Santo is a village located approximatively 15 kilometers from Port-au-Prince, which is the capital of Haiti. In the capital, located in the south of the country, around two million people live in uncertainty and poverty. Port-au-Prince is home to different slum areas, like Cité Soleil, where around 400,000 people live in one of the most dangerous areas of the Western Hemisphere. They suffer from the prevalent social unrest in the country, and the high risk of natural disasters.
Since 1984, SOS Children’s Villages has been supporting children, young people and families and advocating for their rights in Port-au-Prince-Santo.
The country of Haiti is prone to natural disasters, some of the most devastating ones in recent years were the earthquake of 2010 and 2021, and the hurricane of 2016. These disasters destroy lives, families, and houses, and poor households are often disproportionately more exposed and less resilient to them. The recurring catastrophes are also a major constraint for families trying to escape poverty, in one of the most corrupt countries in the world. Children are most vulnerable to the disasters, with the last earthquake affecting half a million children. They are not able to go to school or receive proper health care, and in worse cases, lose their homes and families.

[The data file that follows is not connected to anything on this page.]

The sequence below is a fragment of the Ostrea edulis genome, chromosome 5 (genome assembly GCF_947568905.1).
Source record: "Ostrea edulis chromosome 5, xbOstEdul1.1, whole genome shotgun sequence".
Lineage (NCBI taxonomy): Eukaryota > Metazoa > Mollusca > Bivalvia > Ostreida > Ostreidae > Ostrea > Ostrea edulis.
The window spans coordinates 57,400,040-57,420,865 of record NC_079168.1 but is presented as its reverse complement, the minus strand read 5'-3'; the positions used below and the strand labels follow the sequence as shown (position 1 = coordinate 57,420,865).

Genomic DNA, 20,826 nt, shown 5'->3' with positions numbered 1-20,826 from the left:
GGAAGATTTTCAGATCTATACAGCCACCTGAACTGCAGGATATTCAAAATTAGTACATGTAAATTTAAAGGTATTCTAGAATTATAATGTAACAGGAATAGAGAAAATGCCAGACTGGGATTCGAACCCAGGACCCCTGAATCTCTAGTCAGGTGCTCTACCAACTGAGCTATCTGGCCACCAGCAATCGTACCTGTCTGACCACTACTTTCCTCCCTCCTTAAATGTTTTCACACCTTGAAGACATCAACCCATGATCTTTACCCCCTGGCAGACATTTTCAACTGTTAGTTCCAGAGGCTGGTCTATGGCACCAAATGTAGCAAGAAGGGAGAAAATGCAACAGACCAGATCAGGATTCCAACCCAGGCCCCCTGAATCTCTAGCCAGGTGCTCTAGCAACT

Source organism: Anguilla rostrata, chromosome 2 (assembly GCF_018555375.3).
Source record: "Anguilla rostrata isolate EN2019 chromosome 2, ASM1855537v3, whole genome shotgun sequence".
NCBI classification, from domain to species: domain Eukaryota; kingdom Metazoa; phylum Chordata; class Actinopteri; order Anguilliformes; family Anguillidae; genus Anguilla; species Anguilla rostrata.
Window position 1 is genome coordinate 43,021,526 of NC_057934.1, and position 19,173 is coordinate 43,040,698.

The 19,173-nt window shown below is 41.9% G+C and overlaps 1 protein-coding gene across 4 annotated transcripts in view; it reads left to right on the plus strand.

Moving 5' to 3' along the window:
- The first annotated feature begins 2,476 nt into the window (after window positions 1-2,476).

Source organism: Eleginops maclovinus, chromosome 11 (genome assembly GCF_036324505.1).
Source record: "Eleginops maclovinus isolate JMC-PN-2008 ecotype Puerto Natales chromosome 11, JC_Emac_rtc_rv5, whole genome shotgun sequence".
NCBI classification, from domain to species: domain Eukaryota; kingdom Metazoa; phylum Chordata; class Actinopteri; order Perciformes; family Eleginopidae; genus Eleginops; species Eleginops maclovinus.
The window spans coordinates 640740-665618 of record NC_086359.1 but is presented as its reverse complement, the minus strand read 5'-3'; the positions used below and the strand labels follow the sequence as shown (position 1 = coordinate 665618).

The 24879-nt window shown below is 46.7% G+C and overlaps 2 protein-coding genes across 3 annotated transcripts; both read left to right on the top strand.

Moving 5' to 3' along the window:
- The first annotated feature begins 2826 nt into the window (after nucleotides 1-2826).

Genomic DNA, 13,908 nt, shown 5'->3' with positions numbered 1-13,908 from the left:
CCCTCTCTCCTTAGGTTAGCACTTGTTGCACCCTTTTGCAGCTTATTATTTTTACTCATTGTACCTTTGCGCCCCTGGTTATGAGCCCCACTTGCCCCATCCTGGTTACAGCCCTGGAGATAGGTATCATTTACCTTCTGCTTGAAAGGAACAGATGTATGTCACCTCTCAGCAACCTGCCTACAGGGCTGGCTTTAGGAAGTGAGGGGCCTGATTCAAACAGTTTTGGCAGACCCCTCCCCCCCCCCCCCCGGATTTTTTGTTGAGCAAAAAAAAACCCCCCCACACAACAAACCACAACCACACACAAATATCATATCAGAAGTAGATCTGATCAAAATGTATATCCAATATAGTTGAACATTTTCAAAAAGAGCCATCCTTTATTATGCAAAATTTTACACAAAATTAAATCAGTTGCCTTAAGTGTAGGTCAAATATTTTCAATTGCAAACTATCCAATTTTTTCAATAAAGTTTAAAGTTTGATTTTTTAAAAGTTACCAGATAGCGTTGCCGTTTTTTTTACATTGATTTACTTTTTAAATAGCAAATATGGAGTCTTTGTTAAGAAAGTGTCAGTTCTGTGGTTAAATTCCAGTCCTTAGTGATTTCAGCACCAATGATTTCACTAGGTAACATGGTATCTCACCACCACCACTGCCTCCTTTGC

In recent years, Haiti has been shaken by social unrest. The most recent ones concern fuel shortages and gang violence. Due to political instability, the price of fuel has soared, and supplies are very low. This affects every layer of society, making it impossible for schools and hospitals to operate, and people to move freely. Furthermore, gangs have been terrorizing the population. The physical and gender-based violence, road blockings, and threat of kidnapping that gangs cause accross the city have left many Haitians scared of leaving their houses. Others flee their homes, with 17,000 Haitians being internally displaced in Port-au-Prince. Children especially are scarred for life.